President Donald Trump had them – then he didn’t.
Speaking to an appreciative crowd in Michigan last weekend, Trump got thunderous ovations for his repeated pledge to protect U.S. jobs. Then, turning to agriculture, he declared, “We have to let people come in. They’re going to be guest workers, they’re going to work on your farms.”
The adoring audience went limp. The cheers faded amid confusion.
Touting H-2B visas (for unskilled non-farm workers) when he meant to say H-2A visas (agricultural workers), Trump muddied the U.S. labor picture and threatened to throw more Americans under the migrant-worker bus.
Though H-2A visas are up 20 percent from a year ago, ag industry lobbyists demand still more cheap farm hands. Now the administration appears ready to double down on a system that’s already crassly manipulated.
The H-2A program ostensibly requires the Department of Labor to certify that “employment of H-2A aliens will not adversely affect the wages and working conditions of similarly employed U.S. workers.” Yet the ag industry can and does hire H-2A migrants because it’s cheaper than offering competitive wages to Americans.
For starters, employers reap a 7.65 percent discount because payroll taxes are waived for foreign workers. Larger savings come from the payroll itself. Unburdened by having to negotiate wages with American workers, farms use H-2A’s exclusive provisions to shackle laborers.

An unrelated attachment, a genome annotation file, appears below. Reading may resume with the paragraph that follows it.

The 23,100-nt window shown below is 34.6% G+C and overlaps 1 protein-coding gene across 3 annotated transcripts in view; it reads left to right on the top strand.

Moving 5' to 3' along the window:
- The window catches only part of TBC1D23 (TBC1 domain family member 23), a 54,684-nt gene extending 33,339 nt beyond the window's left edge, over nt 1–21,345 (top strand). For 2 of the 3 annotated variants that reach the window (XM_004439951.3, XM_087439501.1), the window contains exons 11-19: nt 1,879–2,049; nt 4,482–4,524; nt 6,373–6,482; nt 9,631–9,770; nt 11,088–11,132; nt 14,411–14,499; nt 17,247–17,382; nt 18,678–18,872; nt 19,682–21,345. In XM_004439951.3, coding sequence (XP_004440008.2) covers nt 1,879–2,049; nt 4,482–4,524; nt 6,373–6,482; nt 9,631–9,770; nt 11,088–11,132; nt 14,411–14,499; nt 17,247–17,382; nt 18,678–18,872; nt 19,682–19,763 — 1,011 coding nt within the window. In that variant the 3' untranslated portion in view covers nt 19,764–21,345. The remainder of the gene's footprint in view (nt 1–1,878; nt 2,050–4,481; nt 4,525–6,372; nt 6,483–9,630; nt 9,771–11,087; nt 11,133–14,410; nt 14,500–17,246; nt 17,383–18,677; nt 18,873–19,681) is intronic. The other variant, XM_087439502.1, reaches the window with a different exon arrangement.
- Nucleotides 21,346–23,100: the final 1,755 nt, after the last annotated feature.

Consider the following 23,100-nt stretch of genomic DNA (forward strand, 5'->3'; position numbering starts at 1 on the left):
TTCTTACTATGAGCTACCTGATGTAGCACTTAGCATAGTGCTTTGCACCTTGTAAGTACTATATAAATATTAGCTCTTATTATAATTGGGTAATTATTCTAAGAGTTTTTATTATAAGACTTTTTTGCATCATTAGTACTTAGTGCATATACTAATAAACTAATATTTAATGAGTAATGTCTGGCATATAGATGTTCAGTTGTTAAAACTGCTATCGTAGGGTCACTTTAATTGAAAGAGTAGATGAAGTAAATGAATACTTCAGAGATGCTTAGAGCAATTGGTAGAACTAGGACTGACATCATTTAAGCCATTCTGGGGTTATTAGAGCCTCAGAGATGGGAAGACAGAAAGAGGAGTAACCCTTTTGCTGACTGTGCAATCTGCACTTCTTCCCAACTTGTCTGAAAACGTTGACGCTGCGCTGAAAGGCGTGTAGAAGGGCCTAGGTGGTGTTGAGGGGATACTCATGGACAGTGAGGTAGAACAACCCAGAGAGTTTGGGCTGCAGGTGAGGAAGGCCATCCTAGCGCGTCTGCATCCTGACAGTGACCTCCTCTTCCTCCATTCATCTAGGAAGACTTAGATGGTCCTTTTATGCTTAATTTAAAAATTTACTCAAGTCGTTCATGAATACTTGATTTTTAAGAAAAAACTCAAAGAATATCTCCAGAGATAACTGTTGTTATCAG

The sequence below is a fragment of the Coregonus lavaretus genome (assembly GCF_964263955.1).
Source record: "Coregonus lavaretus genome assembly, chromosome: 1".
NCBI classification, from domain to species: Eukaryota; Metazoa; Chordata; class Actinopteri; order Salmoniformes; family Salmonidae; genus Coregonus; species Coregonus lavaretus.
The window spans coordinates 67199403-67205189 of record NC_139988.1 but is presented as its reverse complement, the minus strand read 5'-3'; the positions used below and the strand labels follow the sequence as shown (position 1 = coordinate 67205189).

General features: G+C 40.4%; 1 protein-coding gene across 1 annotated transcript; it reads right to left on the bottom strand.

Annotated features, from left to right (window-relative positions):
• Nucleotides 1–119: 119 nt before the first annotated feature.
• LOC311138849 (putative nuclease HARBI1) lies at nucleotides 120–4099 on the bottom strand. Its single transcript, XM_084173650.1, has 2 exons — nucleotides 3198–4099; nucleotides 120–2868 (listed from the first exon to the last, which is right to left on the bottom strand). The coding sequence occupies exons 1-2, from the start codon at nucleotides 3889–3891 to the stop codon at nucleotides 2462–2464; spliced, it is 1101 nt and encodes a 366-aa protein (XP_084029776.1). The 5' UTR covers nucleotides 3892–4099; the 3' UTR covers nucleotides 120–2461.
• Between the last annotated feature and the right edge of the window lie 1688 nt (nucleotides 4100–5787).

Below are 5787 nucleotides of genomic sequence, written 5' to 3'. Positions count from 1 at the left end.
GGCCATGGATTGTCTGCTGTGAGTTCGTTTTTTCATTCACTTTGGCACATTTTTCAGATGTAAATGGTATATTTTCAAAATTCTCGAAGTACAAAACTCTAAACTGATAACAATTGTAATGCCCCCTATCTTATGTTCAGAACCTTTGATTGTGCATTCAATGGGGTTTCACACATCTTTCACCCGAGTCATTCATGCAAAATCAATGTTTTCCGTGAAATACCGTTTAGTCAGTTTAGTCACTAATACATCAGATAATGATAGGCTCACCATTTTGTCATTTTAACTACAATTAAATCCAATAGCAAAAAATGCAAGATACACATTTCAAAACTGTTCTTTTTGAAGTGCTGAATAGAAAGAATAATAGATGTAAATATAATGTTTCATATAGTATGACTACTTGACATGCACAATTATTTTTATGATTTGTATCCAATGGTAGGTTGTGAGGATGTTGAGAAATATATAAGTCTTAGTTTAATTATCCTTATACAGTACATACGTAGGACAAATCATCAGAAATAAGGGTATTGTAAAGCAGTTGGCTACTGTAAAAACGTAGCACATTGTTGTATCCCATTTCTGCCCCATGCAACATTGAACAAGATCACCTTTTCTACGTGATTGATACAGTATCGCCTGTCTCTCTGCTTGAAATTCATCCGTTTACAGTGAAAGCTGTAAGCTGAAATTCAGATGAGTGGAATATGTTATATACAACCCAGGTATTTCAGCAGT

Not surprisingly, abuses, including inhumane working conditions, crop up perennially. Little wonder that bottom-feeding operations say they can’t find U.S. workers.
In fact, millions of unskilled and low-skilled American citizens are either unemployed or underemployed. Among rural Americans who are working, wages are flat or falling, due in part to the ever-growing influx of foreign labor sponsored by Washington and the Big Ag lobby.
By offering better pay and humane working conditions, U.S. farm operators wouldn’t have to import tens of thousands of laborers – and the consumer costs would be negligible.
If prices for produce were raised by a penny or two per pound –- and the increase went to the people who did the harvesting – wages could rise by 20 percent or more.
That virtuous cycle would make farm work great again.